Champlain Canal

Description

Stretching 64 miles between the Hudson River and Lake Champlain, the Champlain Canal Region of Lakes to Locks Passage has served as a travel corridor for centuries. The first inhabitants came following migratory species. Here they found vast fisheries, bubbling medicinal springs, and a navigable travel corridor that allowed them to trade, exchange ideas, and occasionally make war with neighboring tribes. Early voyagers could navigate the Hudson River as far north as Fort Edward before it was necessary to portage overland to the headwaters of Lake Champlain.

By the early 17th century, the Dutch settlers of Albany had established a series of successful fur trading posts in villages along the Hudson River. The most prosperous were the port City of Albany and Saratoga, a strategic crossroad where Fish Creek and the Battenkill converge. When British took control of the Dutch colony in the latter half of the century the waterway was fortified as a series of wars between the British and French unfolded. There were four major conflicts fought along this waterway before the British expelled the French from the region at the end of the French and Indian War.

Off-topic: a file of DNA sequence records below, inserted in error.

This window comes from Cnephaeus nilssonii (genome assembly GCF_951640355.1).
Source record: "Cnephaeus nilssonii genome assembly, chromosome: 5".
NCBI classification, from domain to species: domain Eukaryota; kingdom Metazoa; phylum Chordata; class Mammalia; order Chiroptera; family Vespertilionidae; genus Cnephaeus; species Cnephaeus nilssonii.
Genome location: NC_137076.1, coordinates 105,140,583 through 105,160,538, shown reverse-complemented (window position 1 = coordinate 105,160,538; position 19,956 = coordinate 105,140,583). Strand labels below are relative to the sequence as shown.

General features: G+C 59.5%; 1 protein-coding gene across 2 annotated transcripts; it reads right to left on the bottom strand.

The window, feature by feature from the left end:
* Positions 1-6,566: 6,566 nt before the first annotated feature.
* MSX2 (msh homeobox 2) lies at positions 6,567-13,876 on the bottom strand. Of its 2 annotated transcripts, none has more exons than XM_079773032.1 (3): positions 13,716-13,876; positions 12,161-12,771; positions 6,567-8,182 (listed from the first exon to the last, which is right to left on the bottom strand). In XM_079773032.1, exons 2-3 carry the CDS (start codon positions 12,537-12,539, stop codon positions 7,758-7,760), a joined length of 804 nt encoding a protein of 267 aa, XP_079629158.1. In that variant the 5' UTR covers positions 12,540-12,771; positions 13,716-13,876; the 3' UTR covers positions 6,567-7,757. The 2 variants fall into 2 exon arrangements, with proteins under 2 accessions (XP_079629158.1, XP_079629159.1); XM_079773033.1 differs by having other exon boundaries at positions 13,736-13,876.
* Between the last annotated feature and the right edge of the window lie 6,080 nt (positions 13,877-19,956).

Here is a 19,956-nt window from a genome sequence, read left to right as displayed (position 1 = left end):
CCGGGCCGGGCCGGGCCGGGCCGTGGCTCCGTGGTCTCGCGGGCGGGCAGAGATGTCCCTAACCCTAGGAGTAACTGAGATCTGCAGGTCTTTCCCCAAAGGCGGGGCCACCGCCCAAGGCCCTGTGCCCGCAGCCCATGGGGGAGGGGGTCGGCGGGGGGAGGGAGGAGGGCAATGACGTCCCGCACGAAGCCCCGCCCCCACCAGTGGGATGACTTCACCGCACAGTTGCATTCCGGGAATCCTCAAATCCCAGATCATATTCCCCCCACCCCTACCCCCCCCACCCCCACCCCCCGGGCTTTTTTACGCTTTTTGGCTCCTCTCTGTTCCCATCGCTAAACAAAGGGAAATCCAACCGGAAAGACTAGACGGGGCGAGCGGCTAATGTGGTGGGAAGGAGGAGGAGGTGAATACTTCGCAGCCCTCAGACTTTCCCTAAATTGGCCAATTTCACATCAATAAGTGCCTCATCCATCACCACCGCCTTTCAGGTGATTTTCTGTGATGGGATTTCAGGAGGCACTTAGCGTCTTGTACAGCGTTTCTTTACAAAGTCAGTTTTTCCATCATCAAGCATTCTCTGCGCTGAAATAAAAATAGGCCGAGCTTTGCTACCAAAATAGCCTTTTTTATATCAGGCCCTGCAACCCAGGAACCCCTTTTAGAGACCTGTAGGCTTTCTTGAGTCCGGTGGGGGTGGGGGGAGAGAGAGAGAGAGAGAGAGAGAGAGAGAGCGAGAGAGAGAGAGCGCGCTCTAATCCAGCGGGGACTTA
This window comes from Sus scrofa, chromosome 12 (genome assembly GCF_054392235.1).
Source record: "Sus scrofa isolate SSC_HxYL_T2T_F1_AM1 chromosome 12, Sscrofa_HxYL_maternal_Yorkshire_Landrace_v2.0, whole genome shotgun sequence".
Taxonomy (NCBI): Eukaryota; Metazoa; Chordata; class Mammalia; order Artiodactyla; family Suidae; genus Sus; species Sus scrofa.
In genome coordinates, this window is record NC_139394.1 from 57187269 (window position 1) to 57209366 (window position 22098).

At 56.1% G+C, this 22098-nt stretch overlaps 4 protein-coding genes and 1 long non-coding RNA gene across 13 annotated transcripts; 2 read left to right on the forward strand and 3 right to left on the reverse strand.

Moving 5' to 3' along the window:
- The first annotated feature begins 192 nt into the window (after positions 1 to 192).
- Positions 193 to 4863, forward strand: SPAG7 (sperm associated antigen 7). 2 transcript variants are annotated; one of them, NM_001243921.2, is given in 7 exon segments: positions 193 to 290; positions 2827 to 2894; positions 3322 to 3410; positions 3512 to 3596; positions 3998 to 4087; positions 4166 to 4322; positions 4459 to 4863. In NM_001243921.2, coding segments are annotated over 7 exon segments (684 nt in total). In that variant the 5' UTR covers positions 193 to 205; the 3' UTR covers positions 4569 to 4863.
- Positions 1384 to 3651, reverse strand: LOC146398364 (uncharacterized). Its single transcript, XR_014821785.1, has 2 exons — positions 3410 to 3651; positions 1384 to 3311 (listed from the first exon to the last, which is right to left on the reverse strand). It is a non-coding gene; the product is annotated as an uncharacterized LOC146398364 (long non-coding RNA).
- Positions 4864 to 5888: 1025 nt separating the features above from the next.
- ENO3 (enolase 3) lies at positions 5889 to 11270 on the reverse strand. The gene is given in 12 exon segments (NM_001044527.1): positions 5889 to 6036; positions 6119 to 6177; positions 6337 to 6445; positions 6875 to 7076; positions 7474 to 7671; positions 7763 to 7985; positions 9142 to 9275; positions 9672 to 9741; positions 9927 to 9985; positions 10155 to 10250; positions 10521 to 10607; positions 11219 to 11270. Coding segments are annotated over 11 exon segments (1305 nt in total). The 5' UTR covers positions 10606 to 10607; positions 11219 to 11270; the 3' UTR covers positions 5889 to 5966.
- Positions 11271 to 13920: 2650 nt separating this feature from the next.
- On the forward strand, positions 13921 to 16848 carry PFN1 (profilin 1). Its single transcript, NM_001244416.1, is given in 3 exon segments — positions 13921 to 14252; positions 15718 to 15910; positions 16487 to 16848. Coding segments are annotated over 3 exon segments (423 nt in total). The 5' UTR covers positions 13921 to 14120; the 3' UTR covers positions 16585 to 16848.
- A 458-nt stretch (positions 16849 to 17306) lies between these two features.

A little more than a decade after the end of the French and Indian War, the American colonists took up the cause for independence. It was along this route that British General John Burgoyne marched southward in his military campaign of 1777. His efforts were thwarted just north of Stillwater in the Battles of Saratoga, one of the most decisive military victories in world history. This conflict is commemorated in Saratoga National Historical Park.

It was General Philip Schuyler, along with Elkanah Watson, that recognized the economic potential for a continuous waterway between the Hudson River and Lake Champlain. The Champlain Canal was opened in 1823 and consisted of a land cut channel from Waterford to a canalized Wood Creek, which joins Lake Champlain at Whitehall, the birthplace of the United States Navy. Later efforts to build a canal large enough for ocean-going vessels were too ambitious and costly to implement. Instead, an enlarged barge canal incorporating the Glens Feeder Canal was built in 1916.

Visitors have flocked to the region since transportation made the interior parts of this country accessible. They arrived for the charming small cities of Albany and Troy, the “Health, History, and Horses” of Saratoga, and the rural charm of Washington County. By boat, by bike, by train, or by car, discover all the region has to offer.

Layers